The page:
At first it had been difficult for the Iconoclast employees to endure. Employees were harassed and threatened as was Smith. Reporters were prevented from just doing their jobs. A campaign was mounted to boycott the paper, threatening advertisers with boycott of their businesses if they continued to advertise in The Iconoclast.
A group in Clifton , where the Iconoclast headquarters are located, began to call for Smith ' s removal as Mayor of the small town. A delegation of local people came en mass to the offices of the Iconoclast to tell Smith they intended to "run him out of town."
Smith held his ground truth, and at no time did he choose to rescind the editorial.
Courage comes with the Smith heritage. The Smith family and Texas have a long history.
Erastus "Deaf" Smith, Leon Smith ' s great-great-great-great uncle, first came as to Texas from Mississippi Territory in 1817, having been born in New York and later living in North Carolina. Deaf had lost his hearing from a childhood disease. In 1822 he was married and living near San Antonio.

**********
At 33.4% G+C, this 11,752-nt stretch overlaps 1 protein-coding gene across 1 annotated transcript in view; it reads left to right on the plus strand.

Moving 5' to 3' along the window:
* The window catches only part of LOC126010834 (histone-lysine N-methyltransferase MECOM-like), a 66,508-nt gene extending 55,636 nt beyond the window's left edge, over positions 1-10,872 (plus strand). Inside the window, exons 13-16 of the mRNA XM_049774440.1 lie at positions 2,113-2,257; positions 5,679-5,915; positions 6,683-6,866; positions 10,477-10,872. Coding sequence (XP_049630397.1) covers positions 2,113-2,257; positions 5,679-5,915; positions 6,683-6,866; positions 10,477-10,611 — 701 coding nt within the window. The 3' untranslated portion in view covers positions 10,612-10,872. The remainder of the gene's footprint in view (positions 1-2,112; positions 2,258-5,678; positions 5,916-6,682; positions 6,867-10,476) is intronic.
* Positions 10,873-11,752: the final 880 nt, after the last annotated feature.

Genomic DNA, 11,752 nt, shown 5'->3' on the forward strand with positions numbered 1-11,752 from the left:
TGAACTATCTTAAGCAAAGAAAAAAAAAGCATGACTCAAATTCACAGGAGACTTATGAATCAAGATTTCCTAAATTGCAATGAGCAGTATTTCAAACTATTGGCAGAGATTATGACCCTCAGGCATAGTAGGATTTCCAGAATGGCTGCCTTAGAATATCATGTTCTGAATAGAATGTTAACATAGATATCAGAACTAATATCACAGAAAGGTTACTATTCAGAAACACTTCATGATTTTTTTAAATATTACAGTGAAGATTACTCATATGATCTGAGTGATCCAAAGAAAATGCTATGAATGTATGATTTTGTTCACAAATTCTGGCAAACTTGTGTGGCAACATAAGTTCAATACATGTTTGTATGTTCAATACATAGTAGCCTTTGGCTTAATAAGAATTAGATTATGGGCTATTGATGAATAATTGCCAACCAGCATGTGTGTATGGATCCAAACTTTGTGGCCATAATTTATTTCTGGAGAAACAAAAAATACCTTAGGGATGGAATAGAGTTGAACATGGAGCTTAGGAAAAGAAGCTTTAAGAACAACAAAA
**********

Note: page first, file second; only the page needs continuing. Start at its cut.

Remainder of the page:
During the course of the Texas War of Independence Erastus Smith would earn the deep respect and gratitude of Stephen Austin and Sam Houston. His work as a spy for the Texans would provide the information that won Texas ' s independence.
Wounded in battle, he returned to duty in time for the crucial battle for independence, where he played a key role. It would be Deaf Smith who discovered the fate of those at the Alamo and who escorted Susanna W. and Angelina E. Dickinson, now widows, to safety. It was to Smith the phrase, "Remember the Alamo," would be ascribed.
On April 21, 1836 , Smith, under orders from Sam Houston, destroyed Vince ' s Bridge to prevent the retreat of the Mexican army. Smith always accomplished his mission. He died November 30, 1837.
On September 29, 2004 , his great-great-great-great nephew also took action, born from a sense of honor and loyalty to the preservation of America's true values and to Texas . As Mayor of Clifton, Texas he had done his duty to his community. Now he would do his duty to his fellow Americans.
The Editorial, as it came to be known, set the issues that would be raised during the Presidential debate then pending. That editorial began by pointing out that few Americans would have voted for Bush if they had realized he would: